Anew Women's Group's Blog

Defining where you want to be…

The Importance of Honoring Your Feelings August 3, 2011

Filed under: Personal Development — anewgroup @ 11:05 AM

The Importance of Honoring Your Feelings- Even the “Bad” Ones…. By: Monique Davis
So I was driving to work this week and I stopped at a light. As I looked around me I noticed a man in the car next to me crying. He was alone in his car, clearly talking to himself about something that was really upsetting. As I watched, he seemed to give himself a pep talk, dry his tears, pull himself together and look ahead at the road as the light changed to green. Although my watching him was a little voyeuristic, it did not seem so bad because I know others have watched me do the same thing from time to time. Maybe you’ve done it yourself- the car is a protected space in many ways, frequently the only bit of time we have alone all day. It can be a great decompression zone after work, after stress, when you’re sad, or when you’re thinking through a tough problem. For me and my companion at the light, drive time is a safe space for dealing with feelings without impacting others with our expressions of emotion. The important point here is not that it’s a great idea to cry in the car, but that it is important to create opportunities for yourself to process and deal with emotions when they come up. This not only helps you be emotionally healthier and to relieve stress, but it can help you manage conflict as well.
This may seem contrary, as we are often taught not to cry or show emotion and to just “gut it out”, but in reality, we all have feelings, and if we do not find a way to process them, they can get internalized and come back to bit us. What do I mean by that? Well, first, research shows that people who tend to suppress feelings and not show emotion may be more prone to stress-related illnesses. Also, I suspect most of us have had the experience that if you’re upset with someone and you try not to bring it up because you know it will produce conflict, that sooner or later, maybe even months or years later, that frustration and upset, all that emotion, will explode into a bigger conflagration that totally could have been avoided if the emotion, the feeling of being upset, had just been dealt with at the time it happened.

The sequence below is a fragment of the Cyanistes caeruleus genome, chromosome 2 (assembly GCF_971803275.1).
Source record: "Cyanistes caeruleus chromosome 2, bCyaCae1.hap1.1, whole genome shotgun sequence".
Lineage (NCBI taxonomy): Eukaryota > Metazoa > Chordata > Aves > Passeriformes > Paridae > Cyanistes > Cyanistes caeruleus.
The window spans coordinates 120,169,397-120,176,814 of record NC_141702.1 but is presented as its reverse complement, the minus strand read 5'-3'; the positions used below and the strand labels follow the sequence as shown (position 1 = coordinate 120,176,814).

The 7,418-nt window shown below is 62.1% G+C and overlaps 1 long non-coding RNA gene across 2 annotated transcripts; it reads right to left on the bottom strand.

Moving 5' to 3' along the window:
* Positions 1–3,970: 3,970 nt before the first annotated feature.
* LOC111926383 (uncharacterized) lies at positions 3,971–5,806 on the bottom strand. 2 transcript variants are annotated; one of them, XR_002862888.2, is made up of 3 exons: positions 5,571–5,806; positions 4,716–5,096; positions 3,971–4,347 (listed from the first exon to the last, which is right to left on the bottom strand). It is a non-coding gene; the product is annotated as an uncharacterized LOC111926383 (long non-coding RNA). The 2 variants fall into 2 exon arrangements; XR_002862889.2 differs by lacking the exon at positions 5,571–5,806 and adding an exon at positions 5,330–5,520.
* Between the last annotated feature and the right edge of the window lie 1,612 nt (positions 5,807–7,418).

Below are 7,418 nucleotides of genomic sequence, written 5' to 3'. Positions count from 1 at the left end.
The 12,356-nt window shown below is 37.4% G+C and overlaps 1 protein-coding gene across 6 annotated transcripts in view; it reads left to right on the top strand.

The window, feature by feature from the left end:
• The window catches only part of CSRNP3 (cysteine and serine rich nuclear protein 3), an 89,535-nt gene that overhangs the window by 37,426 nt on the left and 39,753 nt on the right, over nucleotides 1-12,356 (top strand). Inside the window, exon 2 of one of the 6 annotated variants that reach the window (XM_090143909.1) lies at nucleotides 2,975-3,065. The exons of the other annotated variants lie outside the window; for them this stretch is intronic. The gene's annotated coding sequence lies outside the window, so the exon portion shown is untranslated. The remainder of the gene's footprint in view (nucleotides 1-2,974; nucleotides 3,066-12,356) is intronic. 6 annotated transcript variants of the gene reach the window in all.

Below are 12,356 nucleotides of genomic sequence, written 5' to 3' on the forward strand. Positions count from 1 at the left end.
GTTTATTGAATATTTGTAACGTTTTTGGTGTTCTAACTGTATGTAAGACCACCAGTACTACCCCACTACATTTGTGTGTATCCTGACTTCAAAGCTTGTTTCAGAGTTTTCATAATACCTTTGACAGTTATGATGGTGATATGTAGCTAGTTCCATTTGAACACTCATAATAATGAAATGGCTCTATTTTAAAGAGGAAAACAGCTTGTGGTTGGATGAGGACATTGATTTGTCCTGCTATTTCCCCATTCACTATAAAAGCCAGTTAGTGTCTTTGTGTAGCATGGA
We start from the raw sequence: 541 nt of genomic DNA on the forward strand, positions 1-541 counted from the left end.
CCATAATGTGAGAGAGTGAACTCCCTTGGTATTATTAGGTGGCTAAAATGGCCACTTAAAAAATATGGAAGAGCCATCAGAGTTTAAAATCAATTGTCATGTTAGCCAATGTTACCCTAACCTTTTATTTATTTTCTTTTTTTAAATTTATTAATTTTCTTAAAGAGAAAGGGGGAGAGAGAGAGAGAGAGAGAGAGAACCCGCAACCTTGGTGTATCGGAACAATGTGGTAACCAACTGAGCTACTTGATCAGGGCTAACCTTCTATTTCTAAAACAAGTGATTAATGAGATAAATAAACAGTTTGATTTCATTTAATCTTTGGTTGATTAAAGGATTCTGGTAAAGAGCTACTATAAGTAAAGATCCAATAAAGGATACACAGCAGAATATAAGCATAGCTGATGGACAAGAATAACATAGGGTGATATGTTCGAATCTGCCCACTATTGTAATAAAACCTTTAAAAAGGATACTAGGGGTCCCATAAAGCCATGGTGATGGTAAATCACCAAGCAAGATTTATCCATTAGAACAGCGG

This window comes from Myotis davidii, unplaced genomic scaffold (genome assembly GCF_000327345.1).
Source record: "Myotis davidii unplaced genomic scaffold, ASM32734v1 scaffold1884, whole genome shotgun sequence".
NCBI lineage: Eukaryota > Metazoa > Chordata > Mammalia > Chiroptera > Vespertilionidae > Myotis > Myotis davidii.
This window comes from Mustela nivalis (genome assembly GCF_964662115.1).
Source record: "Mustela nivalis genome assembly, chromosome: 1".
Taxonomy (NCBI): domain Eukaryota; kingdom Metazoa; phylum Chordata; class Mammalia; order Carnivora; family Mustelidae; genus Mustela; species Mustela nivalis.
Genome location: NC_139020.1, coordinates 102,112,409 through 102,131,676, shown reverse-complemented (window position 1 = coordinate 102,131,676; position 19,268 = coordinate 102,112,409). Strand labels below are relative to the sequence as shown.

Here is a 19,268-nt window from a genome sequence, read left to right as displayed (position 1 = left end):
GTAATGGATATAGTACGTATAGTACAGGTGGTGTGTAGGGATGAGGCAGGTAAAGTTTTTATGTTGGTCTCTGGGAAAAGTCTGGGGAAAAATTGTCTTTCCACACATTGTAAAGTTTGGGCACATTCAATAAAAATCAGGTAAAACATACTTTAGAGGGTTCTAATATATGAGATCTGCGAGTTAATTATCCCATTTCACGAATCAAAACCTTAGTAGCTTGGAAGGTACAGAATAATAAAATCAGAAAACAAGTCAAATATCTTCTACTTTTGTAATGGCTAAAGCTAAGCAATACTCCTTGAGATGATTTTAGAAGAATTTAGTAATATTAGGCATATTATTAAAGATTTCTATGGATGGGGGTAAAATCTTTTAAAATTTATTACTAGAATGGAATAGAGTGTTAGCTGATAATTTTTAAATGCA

What happens in the case above is that an initial substantive disagreement grows into an emotional mess by being allowed to fester for a long time, and by the time it comes up, the original point is virtually obscured by the pent up emotion. By allowing yourself to process feelings when they come up, to see need to deal with. For example, if I have an argument with my spouse before work and I find myself really angry and upset, the best thing to do for me is to remove myself from the situation, process my anger (usually with a good cry), calm down, and think through whether or not there was really anything in the argument that we need to resolve of if we were just being cranky (yes, it even happens to life coaches). What I’ve found is that once I let my immediate emotional response dissipate after a cry or a little private “scream therapy” or a good round of kickboxing, I can see more clearly if there is a real conflict we need to resolve through “not a fight”, and then we can work on that rationally.
The key is to allow yourself to process the feelings and emotions freely so you can understand what your emotions are, process them, and then look at what’s left. It’s funny- there are folks who are “criers” for whom emotions are processed by having a good cry , often pretty short but intense, and then most emotions can be moved through (that’s me- a cry is my favorite way of dealing with being frustrated, mad, scared, etc.). For others, it’s going for a run, taking a hot bath, going for a long walk with the dogs, or taking a drive, provided you’re not too upset to do that. Whatever works for you, take the time to process your feelings- the thing about feelings is that they change, and as bad as they can be, over time, sometimes a long time in the case of grief and loss, they do dissipate and the view becomes clearer…